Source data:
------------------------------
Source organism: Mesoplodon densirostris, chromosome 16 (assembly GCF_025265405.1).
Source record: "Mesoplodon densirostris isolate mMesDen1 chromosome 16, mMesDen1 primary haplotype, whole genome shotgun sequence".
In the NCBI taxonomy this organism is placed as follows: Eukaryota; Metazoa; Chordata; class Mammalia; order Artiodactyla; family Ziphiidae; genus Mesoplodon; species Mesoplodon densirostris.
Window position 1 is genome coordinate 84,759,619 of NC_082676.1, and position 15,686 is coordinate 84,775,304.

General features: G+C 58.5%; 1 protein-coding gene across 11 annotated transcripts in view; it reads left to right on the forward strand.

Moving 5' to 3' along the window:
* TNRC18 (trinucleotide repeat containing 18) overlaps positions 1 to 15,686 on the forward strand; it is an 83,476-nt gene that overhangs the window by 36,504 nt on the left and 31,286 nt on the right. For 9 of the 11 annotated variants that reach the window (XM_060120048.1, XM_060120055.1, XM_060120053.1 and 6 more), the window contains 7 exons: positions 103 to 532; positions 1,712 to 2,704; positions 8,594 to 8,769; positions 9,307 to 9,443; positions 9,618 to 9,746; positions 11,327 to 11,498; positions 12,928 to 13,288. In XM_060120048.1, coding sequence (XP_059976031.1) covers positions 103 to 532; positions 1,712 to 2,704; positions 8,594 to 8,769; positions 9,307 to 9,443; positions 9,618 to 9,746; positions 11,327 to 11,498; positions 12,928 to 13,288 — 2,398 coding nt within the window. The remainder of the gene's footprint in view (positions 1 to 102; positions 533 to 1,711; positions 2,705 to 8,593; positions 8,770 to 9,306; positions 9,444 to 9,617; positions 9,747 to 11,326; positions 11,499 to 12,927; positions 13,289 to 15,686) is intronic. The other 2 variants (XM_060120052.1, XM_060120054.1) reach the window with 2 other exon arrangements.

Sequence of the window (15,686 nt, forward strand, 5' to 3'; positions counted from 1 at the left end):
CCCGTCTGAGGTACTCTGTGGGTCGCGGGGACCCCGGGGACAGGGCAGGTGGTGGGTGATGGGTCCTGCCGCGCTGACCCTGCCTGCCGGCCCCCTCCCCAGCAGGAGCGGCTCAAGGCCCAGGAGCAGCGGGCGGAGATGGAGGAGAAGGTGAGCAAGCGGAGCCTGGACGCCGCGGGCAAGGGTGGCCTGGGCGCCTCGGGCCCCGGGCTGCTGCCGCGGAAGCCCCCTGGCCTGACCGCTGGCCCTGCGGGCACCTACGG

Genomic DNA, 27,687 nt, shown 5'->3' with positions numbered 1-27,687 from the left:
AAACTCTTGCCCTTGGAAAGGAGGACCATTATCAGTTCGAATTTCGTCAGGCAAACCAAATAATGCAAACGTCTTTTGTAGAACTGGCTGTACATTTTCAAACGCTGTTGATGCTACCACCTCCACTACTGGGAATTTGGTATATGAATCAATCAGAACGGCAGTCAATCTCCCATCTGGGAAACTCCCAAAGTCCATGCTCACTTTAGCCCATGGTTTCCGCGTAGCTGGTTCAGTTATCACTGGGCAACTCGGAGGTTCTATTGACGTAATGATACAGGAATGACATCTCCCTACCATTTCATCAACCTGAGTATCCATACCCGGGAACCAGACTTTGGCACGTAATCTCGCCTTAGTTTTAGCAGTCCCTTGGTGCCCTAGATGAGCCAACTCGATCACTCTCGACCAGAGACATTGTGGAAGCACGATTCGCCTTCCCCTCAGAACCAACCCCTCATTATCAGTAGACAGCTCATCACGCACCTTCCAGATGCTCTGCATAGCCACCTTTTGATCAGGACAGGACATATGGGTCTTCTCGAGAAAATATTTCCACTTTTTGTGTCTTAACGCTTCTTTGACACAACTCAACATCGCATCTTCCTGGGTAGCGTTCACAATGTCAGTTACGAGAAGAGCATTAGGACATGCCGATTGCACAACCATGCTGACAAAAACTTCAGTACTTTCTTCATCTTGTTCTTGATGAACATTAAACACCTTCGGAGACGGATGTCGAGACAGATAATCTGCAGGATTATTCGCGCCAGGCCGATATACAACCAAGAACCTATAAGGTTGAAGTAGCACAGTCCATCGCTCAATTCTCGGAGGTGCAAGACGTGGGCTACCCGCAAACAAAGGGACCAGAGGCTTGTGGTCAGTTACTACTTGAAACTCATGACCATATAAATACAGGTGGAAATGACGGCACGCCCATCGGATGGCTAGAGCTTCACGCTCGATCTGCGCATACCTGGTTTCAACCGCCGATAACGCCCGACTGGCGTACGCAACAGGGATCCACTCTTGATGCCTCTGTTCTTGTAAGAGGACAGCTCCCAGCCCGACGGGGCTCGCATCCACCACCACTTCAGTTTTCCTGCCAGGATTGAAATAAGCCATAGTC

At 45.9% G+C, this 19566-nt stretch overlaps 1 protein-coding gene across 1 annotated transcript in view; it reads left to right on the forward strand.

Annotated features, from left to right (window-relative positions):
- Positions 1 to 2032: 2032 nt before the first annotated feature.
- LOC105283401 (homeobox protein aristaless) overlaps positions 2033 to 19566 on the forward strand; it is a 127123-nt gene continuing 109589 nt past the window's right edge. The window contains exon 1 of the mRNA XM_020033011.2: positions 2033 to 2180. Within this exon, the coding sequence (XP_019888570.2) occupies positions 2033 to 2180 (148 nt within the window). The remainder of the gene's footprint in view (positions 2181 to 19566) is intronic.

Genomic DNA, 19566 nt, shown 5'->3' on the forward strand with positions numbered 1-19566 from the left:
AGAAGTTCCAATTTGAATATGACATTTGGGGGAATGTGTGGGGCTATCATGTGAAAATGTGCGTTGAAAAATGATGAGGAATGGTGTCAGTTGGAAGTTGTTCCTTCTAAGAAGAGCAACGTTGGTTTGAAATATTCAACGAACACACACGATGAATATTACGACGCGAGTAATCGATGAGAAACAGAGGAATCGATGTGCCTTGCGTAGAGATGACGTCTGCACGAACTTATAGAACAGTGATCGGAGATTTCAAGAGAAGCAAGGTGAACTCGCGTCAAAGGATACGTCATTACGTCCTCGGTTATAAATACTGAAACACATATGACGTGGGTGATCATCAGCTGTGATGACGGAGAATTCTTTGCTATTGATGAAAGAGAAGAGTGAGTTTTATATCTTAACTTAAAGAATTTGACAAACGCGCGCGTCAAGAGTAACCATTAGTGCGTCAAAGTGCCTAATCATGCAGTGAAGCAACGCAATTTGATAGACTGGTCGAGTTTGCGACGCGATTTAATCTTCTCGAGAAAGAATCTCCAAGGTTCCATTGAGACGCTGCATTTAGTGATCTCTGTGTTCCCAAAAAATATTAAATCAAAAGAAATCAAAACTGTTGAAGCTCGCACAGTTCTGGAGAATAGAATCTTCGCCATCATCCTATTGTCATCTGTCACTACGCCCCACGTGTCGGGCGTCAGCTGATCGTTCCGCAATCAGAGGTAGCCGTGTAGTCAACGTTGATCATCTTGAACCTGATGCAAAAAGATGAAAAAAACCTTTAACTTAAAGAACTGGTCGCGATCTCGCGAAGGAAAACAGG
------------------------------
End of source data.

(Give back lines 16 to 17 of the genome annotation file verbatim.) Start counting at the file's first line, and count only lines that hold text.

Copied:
Genomic DNA, 19566 nt, shown 5'->3' on the forward strand with positions numbered 1-19566 from the left:
AGAAGTTCCAATTTGAATATGACATTTGGGGGAATGTGTGGGGCTATCATGTGAAAATGTGCGTTGAAAAATGATGAGGAATGGTGTCAGTTGGAAGTTGTTCCTTCTAAGAAGAGCAACGTTGGTTTGAAATATTCAACGAACACACACGATGAATATTACGACGCGAGTAATCGATGAGAAACAGAGGAATCGATGTGCCTTGCGTAGAGATGACGTCTGCACGAACTTATAGAACAGTGATCGGAGATTTCAAGAGAAGCAAGGTGAACTCGCGTCAAAGGATACGTCATTACGTCCTCGGTTATAAATACTGAAACACATATGACGTGGGTGATCATCAGCTGTGATGACGGAGAATTCTTTGCTATTGATGAAAGAGAAGAGTGAGTTTTATATCTTAACTTAAAGAATTTGACAAACGCGCGCGTCAAGAGTAACCATTAGTGCGTCAAAGTGCCTAATCATGCAGTGAAGCAACGCAATTTGATAGACTGGTCGAGTTTGCGACGCGATTTAATCTTCTCGAGAAAGAATCTCCAAGGTTCCATTGAGACGCTGCATTTAGTGATCTCTGTGTTCCCAAAAAATATTAAATCAAAAGAAATCAAAACTGTTGAAGCTCGCACAGTTCTGGAGAATAGAATCTTCGCCATCATCCTATTGTCATCTGTCACTACGCCCCACGTGTCGGGCGTCAGCTGATCGTTCCGCAATCAGAGGTAGCCGTGTAGTCAACGTTGATCATCTTGAACCTGATGCAAAAAGATGAAAAAAACCTTTAACTTAAAGAACTGGTCGCGATCTCGCGAAGGAAAACAGG